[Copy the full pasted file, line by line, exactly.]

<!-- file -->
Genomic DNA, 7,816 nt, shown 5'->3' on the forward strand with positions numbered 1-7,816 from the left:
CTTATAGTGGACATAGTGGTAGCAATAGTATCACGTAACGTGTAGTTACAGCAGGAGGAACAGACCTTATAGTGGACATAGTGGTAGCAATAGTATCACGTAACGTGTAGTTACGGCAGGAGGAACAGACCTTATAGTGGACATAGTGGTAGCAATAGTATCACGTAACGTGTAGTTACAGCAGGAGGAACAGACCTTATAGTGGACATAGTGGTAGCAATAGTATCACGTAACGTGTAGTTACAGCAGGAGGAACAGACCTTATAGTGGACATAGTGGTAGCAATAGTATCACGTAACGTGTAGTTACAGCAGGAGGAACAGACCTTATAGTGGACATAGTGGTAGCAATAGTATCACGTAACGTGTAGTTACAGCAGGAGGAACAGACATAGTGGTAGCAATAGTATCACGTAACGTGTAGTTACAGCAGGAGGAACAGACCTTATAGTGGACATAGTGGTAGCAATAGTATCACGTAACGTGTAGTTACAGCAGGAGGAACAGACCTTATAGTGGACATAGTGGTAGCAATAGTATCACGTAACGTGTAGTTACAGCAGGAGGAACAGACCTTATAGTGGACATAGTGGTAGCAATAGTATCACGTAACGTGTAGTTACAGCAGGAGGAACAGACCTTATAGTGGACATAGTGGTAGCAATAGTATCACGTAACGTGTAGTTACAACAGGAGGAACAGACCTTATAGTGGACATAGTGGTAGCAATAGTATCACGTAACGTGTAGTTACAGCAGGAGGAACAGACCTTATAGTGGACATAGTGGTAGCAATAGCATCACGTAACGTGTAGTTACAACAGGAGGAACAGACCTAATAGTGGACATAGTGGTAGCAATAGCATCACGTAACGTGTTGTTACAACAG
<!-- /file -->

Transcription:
Genomic DNA, 7,816 nt, shown 5'->3' on the forward strand with positions numbered 1-7,816 from the left:
CTTATAGTGGACATAGTGGTAGCAATAGTATCACGTAACGTGTAGTTACAGCAGGAGGAACAGACCTTATAGTGGACATAGTGGTAGCAATAGTATCACGTAACGTGTAGTTACGGCAGGAGGAACAGACCTTATAGTGGACATAGTGGTAGCAATAGTATCACGTAACGTGTAGTTACAGCAGGAGGAACAGACCTTATAGTGGACATAGTGGTAGCAATAGTATCACGTAACGTGTAGTTACAGCAGGAGGAACAGACCTTATAGTGGACATAGTGGTAGCAATAGTATCACGTAACGTGTAGTTACAGCAGGAGGAACAGACCTTATAGTGGACATAGTGGTAGCAATAGTATCACGTAACGTGTAGTTACAGCAGGAGGAACAGACATAGTGGTAGCAATAGTATCACGTAACGTGTAGTTACAGCAGGAGGAACAGACCTTATAGTGGACATAGTGGTAGCAATAGTATCACGTAACGTGTAGTTACAGCAGGAGGAACAGACCTTATAGTGGACATAGTGGTAGCAATAGTATCACGTAACGTGTAGTTACAGCAGGAGGAACAGACCTTATAGTGGACATAGTGGTAGCAATAGTATCACGTAACGTGTAGTTACAGCAGGAGGAACAGACCTTATAGTGGACATAGTGGTAGCAATAGTATCACGTAACGTGTAGTTACAACAGGAGGAACAGACCTTATAGTGGACATAGTGGTAGCAATAGTATCACGTAACGTGTAGTTACAGCAGGAGGAACAGACCTTATAGTGGACATAGTGGTAGCAATAGCATCACGTAACGTGTAGTTACAACAGGAGGAACAGACCTAATAGTGGACATAGTGGTAGCAATAGCATCACGTAACGTGTTGTTACAACAG